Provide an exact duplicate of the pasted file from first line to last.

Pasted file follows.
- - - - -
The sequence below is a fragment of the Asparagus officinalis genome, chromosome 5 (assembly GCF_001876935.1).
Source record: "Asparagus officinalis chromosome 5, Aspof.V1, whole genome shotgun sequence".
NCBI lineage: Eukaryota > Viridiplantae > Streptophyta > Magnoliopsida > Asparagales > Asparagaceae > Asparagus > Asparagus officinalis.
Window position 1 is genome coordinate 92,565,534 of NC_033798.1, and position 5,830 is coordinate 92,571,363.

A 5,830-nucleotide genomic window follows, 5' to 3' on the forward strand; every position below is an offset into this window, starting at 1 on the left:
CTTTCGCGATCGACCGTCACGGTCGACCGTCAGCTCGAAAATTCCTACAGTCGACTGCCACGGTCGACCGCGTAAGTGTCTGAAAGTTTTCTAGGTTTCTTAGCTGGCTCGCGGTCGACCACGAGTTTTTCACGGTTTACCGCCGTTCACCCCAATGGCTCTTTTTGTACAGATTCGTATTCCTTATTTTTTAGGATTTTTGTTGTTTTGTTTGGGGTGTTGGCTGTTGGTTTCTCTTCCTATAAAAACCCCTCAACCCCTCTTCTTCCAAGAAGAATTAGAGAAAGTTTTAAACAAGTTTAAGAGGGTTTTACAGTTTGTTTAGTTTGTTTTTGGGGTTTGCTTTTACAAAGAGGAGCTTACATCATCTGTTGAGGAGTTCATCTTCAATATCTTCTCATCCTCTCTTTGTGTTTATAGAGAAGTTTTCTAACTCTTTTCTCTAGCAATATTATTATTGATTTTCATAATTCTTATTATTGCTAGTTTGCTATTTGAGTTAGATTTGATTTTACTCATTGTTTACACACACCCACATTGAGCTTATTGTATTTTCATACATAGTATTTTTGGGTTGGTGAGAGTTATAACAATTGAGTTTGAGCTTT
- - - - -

The sequence below is a fragment of the Asparagus officinalis genome, chromosome 5 (assembly GCF_001876935.1).
Source record: "Asparagus officinalis chromosome 5, Aspof.V1, whole genome shotgun sequence".
NCBI lineage: Eukaryota > Viridiplantae > Streptophyta > Magnoliopsida > Asparagales > Asparagaceae > Asparagus > Asparagus officinalis.
Window position 1 is genome coordinate 92,565,534 of NC_033798.1, and position 5,830 is coordinate 92,571,363.

A 5,830-nucleotide genomic window follows, 5' to 3' on the forward strand; every position below is an offset into this window, starting at 1 on the left:
CTTTCGCGATCGACCGTCACGGTCGACCGTCAGCTCGAAAATTCCTACAGTCGACTGCCACGGTCGACCGCGTAAGTGTCTGAAAGTTTTCTAGGTTTCTTAGCTGGCTCGCGGTCGACCACGAGTTTTTCACGGTTTACCGCCGTTCACCCCAATGGCTCTTTTTGTACAGATTCGTATTCCTTATTTTTTAGGATTTTTGTTGTTTTGTTTGGGGTGTTGGCTGTTGGTTTCTCTTCCTATAAAAACCCCTCAACCCCTCTTCTTCCAAGAAGAATTAGAGAAAGTTTTAAACAAGTTTAAGAGGGTTTTACAGTTTGTTTAGTTTGTTTTTGGGGTTTGCTTTTACAAAGAGGAGCTTACATCATCTGTTGAGGAGTTCATCTTCAATATCTTCTCATCCTCTCTTTGTGTTTATAGAGAAGTTTTCTAACTCTTTTCTCTAGCAATATTATTATTGATTTTCATAATTCTTATTATTGCTAGTTTGCTATTTGAGTTAGATTTGATTTTACTCATTGTTTACACACACCCACATTGAGCTTATTGTATTTTCATACATAGTATTTTTGGGTTGGTGAGAGTTATAACAATTGAGTTTGAGCTTT